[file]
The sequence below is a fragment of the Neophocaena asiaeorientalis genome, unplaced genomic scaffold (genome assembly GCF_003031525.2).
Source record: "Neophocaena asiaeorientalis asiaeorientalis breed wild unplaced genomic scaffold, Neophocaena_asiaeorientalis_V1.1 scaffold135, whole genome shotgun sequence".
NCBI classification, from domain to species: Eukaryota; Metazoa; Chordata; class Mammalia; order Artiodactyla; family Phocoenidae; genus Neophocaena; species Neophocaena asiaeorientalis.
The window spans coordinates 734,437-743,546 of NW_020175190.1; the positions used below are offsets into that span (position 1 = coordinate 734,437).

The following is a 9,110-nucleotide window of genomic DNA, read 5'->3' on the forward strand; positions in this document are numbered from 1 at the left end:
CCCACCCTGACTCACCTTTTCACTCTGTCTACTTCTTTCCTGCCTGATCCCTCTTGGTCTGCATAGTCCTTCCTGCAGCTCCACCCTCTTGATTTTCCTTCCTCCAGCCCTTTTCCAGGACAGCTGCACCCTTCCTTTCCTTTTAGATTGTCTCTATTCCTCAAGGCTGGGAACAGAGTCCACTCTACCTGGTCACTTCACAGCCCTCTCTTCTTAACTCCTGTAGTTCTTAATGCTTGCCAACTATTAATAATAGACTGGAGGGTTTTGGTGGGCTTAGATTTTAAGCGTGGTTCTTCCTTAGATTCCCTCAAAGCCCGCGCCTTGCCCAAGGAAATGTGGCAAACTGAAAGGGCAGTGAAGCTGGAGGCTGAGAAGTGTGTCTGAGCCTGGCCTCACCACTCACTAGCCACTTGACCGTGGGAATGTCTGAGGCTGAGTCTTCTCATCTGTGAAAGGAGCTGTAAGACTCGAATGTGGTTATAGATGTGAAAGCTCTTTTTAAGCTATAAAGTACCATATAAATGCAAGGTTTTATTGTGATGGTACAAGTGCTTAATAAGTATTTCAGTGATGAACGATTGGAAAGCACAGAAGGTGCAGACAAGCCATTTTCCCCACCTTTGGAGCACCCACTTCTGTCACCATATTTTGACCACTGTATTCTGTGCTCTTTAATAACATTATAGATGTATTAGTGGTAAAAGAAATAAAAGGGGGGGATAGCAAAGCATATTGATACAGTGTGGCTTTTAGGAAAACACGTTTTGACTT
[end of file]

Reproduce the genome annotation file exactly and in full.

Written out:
The sequence below is a fragment of the Neophocaena asiaeorientalis genome, unplaced genomic scaffold (genome assembly GCF_003031525.2).
Source record: "Neophocaena asiaeorientalis asiaeorientalis breed wild unplaced genomic scaffold, Neophocaena_asiaeorientalis_V1.1 scaffold135, whole genome shotgun sequence".
NCBI classification, from domain to species: Eukaryota; Metazoa; Chordata; class Mammalia; order Artiodactyla; family Phocoenidae; genus Neophocaena; species Neophocaena asiaeorientalis.
The window spans coordinates 734,437-743,546 of NW_020175190.1; the positions used below are offsets into that span (position 1 = coordinate 734,437).

The following is a 9,110-nucleotide window of genomic DNA, read 5'->3' on the forward strand; positions in this document are numbered from 1 at the left end:
CCCACCCTGACTCACCTTTTCACTCTGTCTACTTCTTTCCTGCCTGATCCCTCTTGGTCTGCATAGTCCTTCCTGCAGCTCCACCCTCTTGATTTTCCTTCCTCCAGCCCTTTTCCAGGACAGCTGCACCCTTCCTTTCCTTTTAGATTGTCTCTATTCCTCAAGGCTGGGAACAGAGTCCACTCTACCTGGTCACTTCACAGCCCTCTCTTCTTAACTCCTGTAGTTCTTAATGCTTGCCAACTATTAATAATAGACTGGAGGGTTTTGGTGGGCTTAGATTTTAAGCGTGGTTCTTCCTTAGATTCCCTCAAAGCCCGCGCCTTGCCCAAGGAAATGTGGCAAACTGAAAGGGCAGTGAAGCTGGAGGCTGAGAAGTGTGTCTGAGCCTGGCCTCACCACTCACTAGCCACTTGACCGTGGGAATGTCTGAGGCTGAGTCTTCTCATCTGTGAAAGGAGCTGTAAGACTCGAATGTGGTTATAGATGTGAAAGCTCTTTTTAAGCTATAAAGTACCATATAAATGCAAGGTTTTATTGTGATGGTACAAGTGCTTAATAAGTATTTCAGTGATGAACGATTGGAAAGCACAGAAGGTGCAGACAAGCCATTTTCCCCACCTTTGGAGCACCCACTTCTGTCACCATATTTTGACCACTGTATTCTGTGCTCTTTAATAACATTATAGATGTATTAGTGGTAAAAGAAATAAAAGGGGGGGATAGCAAAGCATATTGATACAGTGTGGCTTTTAGGAAAACACGTTTTGACTT